If you don’t win, there are lots of other chances from Mattress Giant to win some great prizes. On its Twitter page (http://twitter.com/mattress_giant),  Mattress Giant is giving away an iPod Touch every weekday (Mon-Fri), until August 22, in its Back to School “Photo-A-Day” Giveaway (I like the ease of this one because you don’t have to generate and download any of your own photos, you just have to identify their photo-of-the-day).  Over on Facebook (http://facebook.com/mattressgiant), during the same time period, Mattress Giant is holding the “Back to College” Sweepstakes, with the prize being the winner’s choice of a twin, full or queen-size Simmons Beautyrest Eagleville mattress set (valued up to $1,200).  Mattress Giant’s social media offer tips on getting better sleep and other news about sleep, which can come in handy if you’re a parent (like me) trying to get your kids back on a better sleep schedule in preparation for school.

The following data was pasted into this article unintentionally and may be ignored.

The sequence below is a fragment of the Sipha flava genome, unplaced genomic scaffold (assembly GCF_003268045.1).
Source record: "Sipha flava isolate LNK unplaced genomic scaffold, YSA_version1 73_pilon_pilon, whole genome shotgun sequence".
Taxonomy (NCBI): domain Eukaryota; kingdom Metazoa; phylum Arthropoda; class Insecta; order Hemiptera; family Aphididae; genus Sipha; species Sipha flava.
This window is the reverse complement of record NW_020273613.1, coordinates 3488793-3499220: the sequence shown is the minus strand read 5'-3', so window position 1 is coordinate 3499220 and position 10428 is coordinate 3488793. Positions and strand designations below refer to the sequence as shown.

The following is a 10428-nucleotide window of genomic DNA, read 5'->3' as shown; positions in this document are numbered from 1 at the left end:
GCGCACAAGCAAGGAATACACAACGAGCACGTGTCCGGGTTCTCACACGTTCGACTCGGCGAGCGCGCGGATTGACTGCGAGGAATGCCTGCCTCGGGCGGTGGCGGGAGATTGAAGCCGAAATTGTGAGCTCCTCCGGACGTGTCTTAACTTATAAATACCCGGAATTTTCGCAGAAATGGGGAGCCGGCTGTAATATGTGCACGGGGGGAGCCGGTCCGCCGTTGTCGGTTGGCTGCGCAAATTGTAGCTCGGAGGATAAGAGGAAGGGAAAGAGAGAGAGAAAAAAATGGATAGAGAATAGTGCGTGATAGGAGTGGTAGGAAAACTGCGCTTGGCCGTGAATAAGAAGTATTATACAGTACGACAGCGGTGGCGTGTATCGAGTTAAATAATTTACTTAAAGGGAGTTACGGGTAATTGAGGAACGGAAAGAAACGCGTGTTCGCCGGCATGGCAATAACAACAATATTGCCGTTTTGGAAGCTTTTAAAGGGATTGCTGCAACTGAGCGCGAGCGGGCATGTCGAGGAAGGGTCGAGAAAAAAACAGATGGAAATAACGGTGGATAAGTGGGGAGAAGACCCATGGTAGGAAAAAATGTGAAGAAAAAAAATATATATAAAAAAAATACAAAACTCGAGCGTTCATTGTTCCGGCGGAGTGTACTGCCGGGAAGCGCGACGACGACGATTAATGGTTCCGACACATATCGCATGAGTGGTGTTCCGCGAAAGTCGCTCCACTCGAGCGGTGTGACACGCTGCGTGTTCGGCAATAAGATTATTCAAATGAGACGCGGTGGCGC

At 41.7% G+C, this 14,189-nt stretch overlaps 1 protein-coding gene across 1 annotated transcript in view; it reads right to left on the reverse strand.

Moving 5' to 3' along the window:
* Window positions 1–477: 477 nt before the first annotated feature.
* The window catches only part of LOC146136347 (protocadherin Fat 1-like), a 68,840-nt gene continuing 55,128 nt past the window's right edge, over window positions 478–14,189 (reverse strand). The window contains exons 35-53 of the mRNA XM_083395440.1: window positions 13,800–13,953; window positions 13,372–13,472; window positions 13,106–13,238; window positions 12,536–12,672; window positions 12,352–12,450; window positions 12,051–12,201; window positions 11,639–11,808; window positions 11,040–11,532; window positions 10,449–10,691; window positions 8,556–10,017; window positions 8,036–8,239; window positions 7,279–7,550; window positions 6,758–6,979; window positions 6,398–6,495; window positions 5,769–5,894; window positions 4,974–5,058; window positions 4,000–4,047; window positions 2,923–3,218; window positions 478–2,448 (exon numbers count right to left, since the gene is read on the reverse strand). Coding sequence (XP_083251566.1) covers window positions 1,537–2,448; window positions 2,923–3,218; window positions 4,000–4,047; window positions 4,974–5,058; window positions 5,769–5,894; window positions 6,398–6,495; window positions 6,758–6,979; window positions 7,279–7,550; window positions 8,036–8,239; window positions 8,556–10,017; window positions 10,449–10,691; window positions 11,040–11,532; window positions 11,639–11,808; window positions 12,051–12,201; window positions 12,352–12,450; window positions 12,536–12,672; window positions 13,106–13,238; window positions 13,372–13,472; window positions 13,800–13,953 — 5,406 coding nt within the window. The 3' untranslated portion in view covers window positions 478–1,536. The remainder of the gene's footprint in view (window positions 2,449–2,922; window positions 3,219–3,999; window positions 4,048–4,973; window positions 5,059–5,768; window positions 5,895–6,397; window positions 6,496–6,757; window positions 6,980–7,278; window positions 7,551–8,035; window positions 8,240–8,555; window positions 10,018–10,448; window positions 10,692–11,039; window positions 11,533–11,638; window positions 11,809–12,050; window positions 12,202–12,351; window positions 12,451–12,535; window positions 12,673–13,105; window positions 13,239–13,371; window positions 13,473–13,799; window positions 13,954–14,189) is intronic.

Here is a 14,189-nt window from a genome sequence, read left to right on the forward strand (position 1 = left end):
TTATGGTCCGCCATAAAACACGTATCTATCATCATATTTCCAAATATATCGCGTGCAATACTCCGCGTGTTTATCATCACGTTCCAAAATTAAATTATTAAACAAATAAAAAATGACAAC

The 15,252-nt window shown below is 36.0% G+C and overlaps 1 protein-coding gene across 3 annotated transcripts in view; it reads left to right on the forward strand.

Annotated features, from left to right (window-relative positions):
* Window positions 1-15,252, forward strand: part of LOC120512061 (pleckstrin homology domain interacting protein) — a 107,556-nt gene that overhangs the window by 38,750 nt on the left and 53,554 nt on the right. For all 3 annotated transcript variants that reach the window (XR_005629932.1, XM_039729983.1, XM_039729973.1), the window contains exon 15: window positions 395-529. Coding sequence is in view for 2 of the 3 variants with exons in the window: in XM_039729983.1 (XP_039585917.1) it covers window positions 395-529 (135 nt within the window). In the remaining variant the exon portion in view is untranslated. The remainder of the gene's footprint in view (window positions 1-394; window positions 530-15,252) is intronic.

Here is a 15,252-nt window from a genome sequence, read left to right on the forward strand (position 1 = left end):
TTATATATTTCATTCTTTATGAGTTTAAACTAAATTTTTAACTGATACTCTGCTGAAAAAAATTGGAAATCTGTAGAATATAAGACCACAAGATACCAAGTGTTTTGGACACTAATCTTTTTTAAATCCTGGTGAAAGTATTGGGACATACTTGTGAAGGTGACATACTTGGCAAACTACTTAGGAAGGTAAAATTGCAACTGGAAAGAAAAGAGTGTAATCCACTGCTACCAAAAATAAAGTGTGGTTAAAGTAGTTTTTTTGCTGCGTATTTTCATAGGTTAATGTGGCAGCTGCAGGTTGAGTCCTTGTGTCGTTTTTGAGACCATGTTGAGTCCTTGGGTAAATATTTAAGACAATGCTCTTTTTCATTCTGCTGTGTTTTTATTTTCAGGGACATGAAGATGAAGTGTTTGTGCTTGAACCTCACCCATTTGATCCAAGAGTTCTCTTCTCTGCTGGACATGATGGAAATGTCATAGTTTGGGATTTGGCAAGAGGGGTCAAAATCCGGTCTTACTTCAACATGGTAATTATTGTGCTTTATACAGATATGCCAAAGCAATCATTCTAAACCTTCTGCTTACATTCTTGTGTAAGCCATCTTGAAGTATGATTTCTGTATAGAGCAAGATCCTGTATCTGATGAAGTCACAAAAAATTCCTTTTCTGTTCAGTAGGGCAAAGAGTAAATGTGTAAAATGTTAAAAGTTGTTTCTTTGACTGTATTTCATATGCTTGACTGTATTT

Good luck, and I hope to hear from a lot of you!!


Kids and Summer Boredom: Should Parents Come to the Rescue?

I got screamed at yesterday.  Surprisingly, not by my teenager, but my soon-to-be teenager. And just what were those oft-repeated, often-heard-in-summer-words, this time uttered at the top of her lungs?  “I’M BORED!!!!!!!”  Followed by: “WHAT CAN I DO?!! FIGURE OUT SOMETHING FOR ME TO DO!!!!!!!  Followed by bedroom door slamming, and after that, crying.  Geesh.  I thought I was over those years of “Mommy, please fill my every waking void…”